Originally Posted by tixe
You hit on something for me. I've had tons of people I respect recommend Rand, but everything I've read about Objectivism turns me off. Sooner or later, though, I'll read her.
Still reading too many books at once. I've been reading "The Hemings of Monticello" forever, and, as compelling as it is, I keep putting it down for weeks at a time. There's a lot to absorb. I feel as if I understand more about the situation slaves, even relatively well-treated ones, found themselves in than I have before. The book highlights the Hemings family's human dignity.
Also, I'm reading Leonard Sweet's AquaChurch 2.0. At first I thought it was going to be a long, labored sea metaphor, but having gotten into it, I find it moving and relevant. For those who read Christian non-fiction, I'd highly recommend this as well as "So Beautiful". It doesn't hurt that Sweet has West Virginia roots. I won't say any more as to not get into forbidden territory.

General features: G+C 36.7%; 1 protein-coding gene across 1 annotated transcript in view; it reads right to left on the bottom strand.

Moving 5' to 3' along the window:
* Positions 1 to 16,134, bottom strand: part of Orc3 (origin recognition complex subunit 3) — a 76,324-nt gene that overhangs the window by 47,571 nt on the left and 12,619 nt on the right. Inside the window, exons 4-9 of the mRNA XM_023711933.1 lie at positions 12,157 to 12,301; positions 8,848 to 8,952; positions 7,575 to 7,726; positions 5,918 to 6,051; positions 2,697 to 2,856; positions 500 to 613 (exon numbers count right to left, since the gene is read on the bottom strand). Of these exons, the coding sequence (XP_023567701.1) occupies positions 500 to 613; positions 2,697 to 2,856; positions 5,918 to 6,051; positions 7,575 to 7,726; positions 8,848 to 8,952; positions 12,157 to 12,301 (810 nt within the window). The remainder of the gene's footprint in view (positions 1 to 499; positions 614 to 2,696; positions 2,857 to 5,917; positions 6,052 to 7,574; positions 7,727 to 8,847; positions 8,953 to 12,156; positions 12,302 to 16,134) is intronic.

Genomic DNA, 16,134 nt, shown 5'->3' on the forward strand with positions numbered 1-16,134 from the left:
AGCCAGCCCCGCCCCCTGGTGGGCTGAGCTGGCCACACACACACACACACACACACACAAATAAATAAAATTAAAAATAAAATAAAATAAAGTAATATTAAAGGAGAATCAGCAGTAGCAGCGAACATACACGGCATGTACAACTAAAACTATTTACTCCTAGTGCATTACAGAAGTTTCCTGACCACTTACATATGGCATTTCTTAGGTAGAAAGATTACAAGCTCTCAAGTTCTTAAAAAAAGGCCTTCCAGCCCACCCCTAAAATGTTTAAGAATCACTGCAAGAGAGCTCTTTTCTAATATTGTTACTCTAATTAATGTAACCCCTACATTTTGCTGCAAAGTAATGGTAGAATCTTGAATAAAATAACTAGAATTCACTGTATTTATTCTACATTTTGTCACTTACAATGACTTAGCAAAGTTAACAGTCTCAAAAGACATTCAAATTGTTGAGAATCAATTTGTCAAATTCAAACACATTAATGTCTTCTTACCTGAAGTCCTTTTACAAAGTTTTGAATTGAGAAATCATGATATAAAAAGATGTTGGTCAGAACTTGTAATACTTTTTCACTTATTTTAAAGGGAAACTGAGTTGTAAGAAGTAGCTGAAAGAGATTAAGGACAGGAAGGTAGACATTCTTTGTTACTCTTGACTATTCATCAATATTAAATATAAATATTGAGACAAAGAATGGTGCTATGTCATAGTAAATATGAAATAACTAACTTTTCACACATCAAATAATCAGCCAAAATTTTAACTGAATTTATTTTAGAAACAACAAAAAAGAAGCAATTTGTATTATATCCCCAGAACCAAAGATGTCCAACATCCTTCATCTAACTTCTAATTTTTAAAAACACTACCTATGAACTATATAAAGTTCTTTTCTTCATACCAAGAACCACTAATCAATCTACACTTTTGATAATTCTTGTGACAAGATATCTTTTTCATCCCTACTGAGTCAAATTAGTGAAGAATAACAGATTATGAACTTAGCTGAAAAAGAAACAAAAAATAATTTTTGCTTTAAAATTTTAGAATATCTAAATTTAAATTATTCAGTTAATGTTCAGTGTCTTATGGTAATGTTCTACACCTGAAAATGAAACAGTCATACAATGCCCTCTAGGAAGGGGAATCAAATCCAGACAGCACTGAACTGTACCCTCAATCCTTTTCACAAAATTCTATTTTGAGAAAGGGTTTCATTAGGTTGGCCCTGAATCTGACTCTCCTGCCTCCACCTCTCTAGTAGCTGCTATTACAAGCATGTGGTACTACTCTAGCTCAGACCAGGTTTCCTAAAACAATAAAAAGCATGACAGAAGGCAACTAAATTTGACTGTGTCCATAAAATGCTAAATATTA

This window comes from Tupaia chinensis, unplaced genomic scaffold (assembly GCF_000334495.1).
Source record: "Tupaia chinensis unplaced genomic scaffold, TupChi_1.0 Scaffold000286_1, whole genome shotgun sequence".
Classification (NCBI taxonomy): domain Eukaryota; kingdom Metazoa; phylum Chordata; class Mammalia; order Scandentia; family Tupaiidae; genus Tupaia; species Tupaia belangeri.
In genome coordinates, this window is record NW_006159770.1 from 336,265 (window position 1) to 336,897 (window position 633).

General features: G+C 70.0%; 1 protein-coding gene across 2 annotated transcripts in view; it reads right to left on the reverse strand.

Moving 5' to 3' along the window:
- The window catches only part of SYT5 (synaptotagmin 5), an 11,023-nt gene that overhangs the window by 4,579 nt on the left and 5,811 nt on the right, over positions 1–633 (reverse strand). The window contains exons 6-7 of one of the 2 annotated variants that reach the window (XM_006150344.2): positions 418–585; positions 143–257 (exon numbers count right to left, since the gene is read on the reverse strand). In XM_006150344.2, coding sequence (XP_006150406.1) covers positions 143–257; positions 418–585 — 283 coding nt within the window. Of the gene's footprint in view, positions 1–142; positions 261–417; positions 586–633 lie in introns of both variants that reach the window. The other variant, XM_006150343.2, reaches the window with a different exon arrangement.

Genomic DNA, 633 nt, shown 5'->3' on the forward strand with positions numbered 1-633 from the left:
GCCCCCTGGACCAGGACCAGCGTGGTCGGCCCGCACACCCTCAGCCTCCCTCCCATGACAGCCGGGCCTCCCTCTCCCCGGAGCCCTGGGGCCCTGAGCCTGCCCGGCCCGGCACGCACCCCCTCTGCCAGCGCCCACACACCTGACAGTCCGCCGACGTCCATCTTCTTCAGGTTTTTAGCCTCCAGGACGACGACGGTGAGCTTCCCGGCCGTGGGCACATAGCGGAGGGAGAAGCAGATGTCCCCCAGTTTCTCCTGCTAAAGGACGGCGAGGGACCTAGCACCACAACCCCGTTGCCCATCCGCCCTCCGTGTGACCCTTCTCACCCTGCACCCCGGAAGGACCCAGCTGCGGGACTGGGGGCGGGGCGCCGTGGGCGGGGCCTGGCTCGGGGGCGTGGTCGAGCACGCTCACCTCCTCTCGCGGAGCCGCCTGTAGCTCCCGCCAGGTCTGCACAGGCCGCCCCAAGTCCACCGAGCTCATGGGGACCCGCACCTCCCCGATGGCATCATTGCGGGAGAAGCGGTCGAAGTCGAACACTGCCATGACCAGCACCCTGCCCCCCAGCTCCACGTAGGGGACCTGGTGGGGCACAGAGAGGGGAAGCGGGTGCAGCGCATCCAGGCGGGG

Rand's books are certainly a different breed. I'm of the same line of thinking with Rand and although I don't agree with her on every subject, I loved her books. And even though I loved her books, I had to plug through Atlas Shrugged.
I bought The Fountainhead
and plan on reading it sometime this winter and I imagine I'll somehow plug through that book too.
As for right now, I'm reading The Master and Margarita
by Mikhail Bulgakov. At first, this book was tough to read. It's a deep book, but it's picking up quite fast and I'll occassionally read chapter summaries off the internet to better understand it, but it's been considered one of the best books of the 20th century. I wanted to read more classics and some of the best acclaimed books and I just randomly picked it. It's a pretty neat book on religious satire and atheist culture of pre-WW2 Russia. I think if you're a political or religious junkie, you'd enjoy this. I wouldn't recommend it for anyone who enjoys the lighter reads because it isn't easy.